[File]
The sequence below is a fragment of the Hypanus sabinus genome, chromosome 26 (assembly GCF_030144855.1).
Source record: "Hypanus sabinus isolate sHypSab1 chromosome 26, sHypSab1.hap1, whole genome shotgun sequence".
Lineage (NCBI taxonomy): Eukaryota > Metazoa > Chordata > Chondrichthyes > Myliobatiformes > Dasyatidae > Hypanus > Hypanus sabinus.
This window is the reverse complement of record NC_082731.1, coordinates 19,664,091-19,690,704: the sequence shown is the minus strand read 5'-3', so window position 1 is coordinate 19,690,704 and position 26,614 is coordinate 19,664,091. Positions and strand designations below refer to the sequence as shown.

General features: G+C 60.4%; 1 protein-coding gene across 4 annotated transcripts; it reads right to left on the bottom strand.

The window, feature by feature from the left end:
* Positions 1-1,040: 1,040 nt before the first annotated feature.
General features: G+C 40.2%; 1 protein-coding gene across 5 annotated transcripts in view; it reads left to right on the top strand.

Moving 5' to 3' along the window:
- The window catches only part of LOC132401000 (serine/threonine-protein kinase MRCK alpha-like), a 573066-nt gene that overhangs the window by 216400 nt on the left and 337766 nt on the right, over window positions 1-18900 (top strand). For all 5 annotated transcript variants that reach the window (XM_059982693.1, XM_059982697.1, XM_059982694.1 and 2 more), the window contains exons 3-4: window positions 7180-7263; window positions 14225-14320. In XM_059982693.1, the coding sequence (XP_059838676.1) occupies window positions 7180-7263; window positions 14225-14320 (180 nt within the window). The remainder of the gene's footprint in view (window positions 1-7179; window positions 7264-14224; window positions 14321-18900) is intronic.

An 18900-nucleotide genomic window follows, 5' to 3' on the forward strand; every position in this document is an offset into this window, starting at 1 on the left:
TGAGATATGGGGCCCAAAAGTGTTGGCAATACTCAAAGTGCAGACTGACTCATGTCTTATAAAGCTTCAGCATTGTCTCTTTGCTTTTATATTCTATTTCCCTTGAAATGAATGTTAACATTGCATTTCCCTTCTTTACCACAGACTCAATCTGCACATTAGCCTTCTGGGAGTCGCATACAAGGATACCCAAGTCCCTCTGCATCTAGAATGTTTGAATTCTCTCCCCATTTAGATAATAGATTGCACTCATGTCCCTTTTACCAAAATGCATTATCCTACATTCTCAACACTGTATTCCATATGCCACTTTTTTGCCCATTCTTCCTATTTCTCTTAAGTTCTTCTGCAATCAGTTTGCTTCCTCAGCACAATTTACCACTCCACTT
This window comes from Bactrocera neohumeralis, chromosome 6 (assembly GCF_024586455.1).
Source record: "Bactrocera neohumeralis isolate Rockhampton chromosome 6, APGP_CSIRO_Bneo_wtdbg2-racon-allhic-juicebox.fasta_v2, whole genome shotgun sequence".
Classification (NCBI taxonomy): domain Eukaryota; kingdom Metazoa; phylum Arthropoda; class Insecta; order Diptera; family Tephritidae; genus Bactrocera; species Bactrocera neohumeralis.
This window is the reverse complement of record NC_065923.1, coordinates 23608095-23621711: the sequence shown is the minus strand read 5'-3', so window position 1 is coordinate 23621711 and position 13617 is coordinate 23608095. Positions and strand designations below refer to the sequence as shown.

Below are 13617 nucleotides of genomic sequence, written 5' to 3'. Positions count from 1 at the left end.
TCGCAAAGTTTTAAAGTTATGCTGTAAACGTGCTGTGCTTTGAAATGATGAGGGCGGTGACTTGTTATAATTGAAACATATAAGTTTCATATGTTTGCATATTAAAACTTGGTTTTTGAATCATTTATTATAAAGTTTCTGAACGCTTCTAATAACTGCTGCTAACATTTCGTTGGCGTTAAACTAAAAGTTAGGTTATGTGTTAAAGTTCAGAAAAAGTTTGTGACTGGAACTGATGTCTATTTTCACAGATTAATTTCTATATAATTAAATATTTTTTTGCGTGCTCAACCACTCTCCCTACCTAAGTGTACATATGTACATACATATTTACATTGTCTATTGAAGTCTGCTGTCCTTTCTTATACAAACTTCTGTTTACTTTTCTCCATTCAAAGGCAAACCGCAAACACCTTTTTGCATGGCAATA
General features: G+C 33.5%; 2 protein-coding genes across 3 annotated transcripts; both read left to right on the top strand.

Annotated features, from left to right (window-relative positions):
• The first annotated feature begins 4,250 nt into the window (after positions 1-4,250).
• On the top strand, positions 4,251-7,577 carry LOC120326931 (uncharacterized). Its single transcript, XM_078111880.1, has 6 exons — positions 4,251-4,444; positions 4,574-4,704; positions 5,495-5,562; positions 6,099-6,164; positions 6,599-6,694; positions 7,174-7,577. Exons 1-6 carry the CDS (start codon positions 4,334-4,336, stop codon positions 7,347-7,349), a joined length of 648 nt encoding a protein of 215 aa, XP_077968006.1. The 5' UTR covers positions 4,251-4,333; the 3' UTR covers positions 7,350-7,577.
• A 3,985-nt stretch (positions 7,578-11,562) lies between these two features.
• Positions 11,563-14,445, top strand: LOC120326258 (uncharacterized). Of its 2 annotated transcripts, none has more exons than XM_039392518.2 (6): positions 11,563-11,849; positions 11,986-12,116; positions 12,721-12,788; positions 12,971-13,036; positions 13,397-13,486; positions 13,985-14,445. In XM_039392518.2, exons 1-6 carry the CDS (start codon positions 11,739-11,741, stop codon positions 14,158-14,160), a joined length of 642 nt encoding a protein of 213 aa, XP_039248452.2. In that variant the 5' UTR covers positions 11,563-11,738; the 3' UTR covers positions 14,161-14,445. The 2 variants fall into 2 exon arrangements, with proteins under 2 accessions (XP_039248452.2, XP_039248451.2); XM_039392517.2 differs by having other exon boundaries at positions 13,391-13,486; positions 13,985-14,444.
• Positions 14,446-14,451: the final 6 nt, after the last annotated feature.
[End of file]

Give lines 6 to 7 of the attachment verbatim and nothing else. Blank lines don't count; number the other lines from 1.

The window, feature by feature from the left end:
* Positions 1-1,040: 1,040 nt before the first annotated feature.